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Australian banks are strong; should we pay for them to be stronger?

APRA’s recent review of bank capital found Australia’s banks are stronger than they appeared to be. Mick Tsikas/AAP

Australian banks are strong; should we pay for them to be stronger?

The Australian Prudential Regulation Authority (APRA) has produced some new estimates of the capital positions of Australia’s major banks. It has done this in response to two suggestions of the Financial System Inquiry: first that it publish capital estimates for the banks which are consistent with international standards, and second that Australian banks should have capital levels which make them unquestionably strong (where “unquestionably strong” is taken to mean that banks should be in the top 25% of banks globally).

The shift to a measurement procedure based on international practice revealed the major banks are holding about 3 percentage points of capital more than the levels APRA had previously published. That is, the banks were much stronger than they appeared to be.

The shift to a comparable basis however also allowed a direct comparison of the Australian banks with banks offshore. The key finding is that for Australian banks to be positioned at the bottom of the top quartile (or top 25%) of their global peers for capital, they will need to increase their capital ratios by around 70 basis points (0.70%).

The report seems very fair. It considers each of the problems which have been pointed out with its previous measurement of capital, it considers a range of alternative measures, and it considers different ways of defining the peer group with which the Australian majors should be compared.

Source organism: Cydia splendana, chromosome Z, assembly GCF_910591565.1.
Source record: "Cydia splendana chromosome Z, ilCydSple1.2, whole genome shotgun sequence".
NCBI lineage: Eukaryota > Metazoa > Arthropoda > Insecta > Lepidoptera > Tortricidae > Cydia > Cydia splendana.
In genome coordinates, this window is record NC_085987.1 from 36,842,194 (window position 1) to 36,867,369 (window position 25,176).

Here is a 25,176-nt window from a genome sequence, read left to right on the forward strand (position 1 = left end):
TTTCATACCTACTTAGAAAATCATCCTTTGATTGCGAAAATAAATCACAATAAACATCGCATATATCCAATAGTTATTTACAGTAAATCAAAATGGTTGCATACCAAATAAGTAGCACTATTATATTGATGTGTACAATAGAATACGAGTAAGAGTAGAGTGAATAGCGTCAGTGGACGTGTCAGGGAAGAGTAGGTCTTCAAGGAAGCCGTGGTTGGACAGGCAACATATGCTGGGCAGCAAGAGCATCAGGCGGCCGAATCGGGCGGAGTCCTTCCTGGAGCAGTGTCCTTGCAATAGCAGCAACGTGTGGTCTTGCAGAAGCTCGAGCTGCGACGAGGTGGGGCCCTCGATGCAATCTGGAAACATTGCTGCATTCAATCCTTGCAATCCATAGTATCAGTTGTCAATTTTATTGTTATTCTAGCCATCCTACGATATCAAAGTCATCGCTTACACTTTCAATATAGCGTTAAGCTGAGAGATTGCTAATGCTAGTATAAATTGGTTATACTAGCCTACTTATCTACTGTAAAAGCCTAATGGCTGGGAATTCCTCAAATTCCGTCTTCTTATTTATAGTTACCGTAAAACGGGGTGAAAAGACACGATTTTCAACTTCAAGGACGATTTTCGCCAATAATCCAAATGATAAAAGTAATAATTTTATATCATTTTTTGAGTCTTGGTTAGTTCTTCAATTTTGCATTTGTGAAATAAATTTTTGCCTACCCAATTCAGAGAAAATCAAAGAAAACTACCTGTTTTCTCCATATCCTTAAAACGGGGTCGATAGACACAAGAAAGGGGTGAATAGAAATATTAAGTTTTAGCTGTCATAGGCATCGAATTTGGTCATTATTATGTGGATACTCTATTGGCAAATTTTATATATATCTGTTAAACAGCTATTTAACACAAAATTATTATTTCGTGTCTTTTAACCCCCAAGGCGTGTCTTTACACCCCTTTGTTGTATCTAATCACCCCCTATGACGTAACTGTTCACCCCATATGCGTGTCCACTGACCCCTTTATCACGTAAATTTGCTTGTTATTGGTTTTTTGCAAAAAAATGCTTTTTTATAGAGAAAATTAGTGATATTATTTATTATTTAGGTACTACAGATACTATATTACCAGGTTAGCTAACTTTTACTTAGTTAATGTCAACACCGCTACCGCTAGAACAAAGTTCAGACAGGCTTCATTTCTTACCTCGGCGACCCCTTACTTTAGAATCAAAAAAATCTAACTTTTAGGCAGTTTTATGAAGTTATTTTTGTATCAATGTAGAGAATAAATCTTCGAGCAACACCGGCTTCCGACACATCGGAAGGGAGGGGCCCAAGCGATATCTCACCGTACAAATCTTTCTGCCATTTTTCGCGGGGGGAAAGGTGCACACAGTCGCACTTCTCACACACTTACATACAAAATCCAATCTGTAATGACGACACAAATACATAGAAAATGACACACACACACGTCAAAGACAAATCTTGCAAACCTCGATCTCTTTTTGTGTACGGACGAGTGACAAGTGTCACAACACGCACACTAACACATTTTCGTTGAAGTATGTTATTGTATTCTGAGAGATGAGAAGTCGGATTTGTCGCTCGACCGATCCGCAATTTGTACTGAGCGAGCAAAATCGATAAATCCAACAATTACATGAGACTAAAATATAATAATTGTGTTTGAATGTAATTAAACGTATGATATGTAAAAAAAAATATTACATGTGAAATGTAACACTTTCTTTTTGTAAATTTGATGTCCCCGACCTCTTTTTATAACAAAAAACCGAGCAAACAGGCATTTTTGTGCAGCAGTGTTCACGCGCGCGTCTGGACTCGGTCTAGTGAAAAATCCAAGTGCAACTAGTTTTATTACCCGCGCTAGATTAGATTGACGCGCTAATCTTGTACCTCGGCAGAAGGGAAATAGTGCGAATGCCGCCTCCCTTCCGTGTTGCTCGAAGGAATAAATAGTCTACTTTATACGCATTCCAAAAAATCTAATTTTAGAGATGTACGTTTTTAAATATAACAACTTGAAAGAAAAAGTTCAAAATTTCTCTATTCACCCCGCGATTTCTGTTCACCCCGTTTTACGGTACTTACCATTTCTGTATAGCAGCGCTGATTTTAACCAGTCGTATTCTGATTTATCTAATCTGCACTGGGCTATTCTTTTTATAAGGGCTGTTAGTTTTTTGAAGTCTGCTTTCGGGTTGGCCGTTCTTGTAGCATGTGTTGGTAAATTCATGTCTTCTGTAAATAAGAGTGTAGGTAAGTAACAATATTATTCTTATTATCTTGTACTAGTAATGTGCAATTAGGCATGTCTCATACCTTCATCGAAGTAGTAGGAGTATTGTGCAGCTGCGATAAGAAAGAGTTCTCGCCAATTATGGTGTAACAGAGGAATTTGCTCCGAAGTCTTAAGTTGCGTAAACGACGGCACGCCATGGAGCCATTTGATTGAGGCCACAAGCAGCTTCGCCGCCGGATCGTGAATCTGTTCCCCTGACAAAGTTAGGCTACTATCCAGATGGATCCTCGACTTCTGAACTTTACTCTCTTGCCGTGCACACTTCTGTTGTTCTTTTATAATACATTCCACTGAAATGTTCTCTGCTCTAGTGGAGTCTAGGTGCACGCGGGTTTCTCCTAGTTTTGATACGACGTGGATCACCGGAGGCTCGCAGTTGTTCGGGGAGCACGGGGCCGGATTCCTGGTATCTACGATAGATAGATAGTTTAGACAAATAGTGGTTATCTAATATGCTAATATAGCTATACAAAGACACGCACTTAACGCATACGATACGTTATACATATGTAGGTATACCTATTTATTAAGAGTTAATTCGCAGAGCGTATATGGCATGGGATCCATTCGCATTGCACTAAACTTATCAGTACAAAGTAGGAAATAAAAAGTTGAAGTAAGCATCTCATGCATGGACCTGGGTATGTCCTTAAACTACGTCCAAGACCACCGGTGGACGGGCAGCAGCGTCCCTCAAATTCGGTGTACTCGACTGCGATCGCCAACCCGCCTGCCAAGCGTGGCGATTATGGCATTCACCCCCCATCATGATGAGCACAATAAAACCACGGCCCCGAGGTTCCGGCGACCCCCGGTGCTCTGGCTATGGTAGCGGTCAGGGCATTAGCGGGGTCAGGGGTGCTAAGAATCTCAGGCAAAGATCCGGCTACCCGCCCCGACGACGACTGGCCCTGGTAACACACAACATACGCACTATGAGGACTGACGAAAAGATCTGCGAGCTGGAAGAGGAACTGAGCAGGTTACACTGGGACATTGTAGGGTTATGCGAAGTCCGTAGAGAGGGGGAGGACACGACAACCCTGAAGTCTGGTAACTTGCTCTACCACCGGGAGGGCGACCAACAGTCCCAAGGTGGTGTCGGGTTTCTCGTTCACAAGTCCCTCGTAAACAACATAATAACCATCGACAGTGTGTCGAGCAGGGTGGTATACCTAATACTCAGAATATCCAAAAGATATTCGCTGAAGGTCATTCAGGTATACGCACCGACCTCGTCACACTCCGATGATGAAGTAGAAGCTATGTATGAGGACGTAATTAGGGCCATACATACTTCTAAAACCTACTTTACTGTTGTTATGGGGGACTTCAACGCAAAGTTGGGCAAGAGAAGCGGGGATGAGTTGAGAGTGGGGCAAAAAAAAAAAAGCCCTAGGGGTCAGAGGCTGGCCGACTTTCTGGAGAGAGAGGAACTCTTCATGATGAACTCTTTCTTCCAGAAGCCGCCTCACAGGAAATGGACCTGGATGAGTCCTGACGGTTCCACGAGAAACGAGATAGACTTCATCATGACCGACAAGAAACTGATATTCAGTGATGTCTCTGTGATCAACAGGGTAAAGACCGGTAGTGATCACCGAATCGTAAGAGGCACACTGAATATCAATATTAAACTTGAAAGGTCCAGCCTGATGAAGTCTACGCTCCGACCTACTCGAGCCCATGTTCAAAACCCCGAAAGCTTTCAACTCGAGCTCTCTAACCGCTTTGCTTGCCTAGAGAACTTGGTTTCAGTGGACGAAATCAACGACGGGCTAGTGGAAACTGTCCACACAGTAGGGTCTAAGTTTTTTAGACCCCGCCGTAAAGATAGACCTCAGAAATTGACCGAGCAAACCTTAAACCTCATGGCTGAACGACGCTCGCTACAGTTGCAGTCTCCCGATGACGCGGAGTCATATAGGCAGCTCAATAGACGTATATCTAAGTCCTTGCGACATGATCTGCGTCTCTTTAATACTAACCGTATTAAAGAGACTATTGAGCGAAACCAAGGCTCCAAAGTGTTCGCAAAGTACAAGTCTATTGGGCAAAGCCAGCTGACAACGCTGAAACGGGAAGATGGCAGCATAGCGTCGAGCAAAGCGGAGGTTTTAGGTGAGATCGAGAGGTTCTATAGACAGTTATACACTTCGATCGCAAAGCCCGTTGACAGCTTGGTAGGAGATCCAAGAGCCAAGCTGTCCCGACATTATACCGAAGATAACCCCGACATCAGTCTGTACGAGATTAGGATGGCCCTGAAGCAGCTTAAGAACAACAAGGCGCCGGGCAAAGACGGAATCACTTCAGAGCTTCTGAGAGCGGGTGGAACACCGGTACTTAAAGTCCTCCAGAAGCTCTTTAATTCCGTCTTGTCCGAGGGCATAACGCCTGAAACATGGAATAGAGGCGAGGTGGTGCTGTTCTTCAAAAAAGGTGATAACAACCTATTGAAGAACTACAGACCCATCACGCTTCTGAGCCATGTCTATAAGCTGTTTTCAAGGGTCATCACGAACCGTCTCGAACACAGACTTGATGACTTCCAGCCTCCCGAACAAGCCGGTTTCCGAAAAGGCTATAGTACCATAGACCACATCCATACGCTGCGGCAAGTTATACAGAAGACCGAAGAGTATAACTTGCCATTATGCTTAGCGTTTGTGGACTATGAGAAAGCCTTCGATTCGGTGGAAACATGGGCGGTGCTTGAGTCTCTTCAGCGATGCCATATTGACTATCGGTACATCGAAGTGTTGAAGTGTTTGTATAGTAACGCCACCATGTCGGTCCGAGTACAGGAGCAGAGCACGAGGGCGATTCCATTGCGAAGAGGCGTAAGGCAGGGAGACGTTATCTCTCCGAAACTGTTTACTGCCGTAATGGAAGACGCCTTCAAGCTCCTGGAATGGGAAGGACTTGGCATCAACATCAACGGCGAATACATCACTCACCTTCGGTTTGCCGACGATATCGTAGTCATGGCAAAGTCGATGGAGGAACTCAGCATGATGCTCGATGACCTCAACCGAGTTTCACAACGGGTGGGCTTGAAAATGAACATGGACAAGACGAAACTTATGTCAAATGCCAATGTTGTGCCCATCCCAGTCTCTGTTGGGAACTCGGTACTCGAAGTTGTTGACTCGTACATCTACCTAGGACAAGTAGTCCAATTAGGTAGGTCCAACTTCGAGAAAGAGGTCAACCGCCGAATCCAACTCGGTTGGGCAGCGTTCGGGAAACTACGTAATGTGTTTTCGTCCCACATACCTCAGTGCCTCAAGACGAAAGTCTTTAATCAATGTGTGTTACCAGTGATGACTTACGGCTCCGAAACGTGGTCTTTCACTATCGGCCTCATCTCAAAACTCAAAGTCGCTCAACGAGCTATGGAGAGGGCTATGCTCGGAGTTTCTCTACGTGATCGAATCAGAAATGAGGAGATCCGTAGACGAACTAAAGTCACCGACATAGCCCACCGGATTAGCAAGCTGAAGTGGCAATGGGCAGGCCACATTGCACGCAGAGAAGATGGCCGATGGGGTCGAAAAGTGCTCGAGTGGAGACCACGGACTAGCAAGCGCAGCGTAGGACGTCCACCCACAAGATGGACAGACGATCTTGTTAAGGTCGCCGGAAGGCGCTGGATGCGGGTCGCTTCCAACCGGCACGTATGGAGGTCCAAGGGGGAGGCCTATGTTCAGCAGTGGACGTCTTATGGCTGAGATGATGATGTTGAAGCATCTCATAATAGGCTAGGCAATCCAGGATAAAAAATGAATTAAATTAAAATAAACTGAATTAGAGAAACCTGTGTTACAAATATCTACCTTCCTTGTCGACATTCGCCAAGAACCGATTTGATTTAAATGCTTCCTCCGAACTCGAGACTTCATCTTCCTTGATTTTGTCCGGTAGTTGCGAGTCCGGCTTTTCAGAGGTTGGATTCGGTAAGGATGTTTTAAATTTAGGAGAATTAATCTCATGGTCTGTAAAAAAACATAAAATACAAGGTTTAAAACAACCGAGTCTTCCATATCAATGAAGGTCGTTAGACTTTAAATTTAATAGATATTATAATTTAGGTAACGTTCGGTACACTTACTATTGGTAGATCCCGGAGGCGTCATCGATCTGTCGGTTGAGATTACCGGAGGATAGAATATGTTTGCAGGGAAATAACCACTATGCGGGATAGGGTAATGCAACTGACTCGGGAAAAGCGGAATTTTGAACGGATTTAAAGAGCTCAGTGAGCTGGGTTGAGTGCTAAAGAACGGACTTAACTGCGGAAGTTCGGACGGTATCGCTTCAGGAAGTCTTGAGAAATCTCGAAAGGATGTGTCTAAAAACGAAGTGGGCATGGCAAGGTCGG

The report is also careful to point out that the data are difficult to interpret and subject to a lot of uncertainties. APRA is also very careful to say that its findings would not be translated directly into policy and should not be interpreted as so being.

The bottom line conclusion however, is stronger:

“Based on the best information currently available, APRA’s view is that the Australian major banks are likely to need to increase their capital ratios by at least 200 basis points [2%], relative to their position in June 2014, to be comfortably positioned in the fourth quartile over the medium- to long-term.”

Shifting goal posts

There are a number of reasons for the higher level. Two are quite straightforward: the global benchmark is drifting higher as more countries are lifting the expectations for their banks, and more regulatory changes are in process which is likely to lift the target levels.

The other important observation is that the 2 percentage point lift would move the Australian banks “comfortably” into the top quartile rather than to the bottom of the top quartile. Obviously it is not “comfortably” for the banks, the shareholders or their borrowers, but perhaps “comfortably” for the regulators.

There are big issues being skated over here. Do we need our banks to be in the safest 25% of global banks, which might require them to hold 0.75% or 1.0% of extra capital; or do we need them to be comfortably in the top quartile which might require them to hold 2.0% of extra capital?

It is easy for the regulator to float the idea of requiring banks to hold an extra two percentage points of capital, but there is a cost involved. It is a proposition which requires some form of cost analysis, and hopefully we will get one when APRA produces its regulatory impact statement.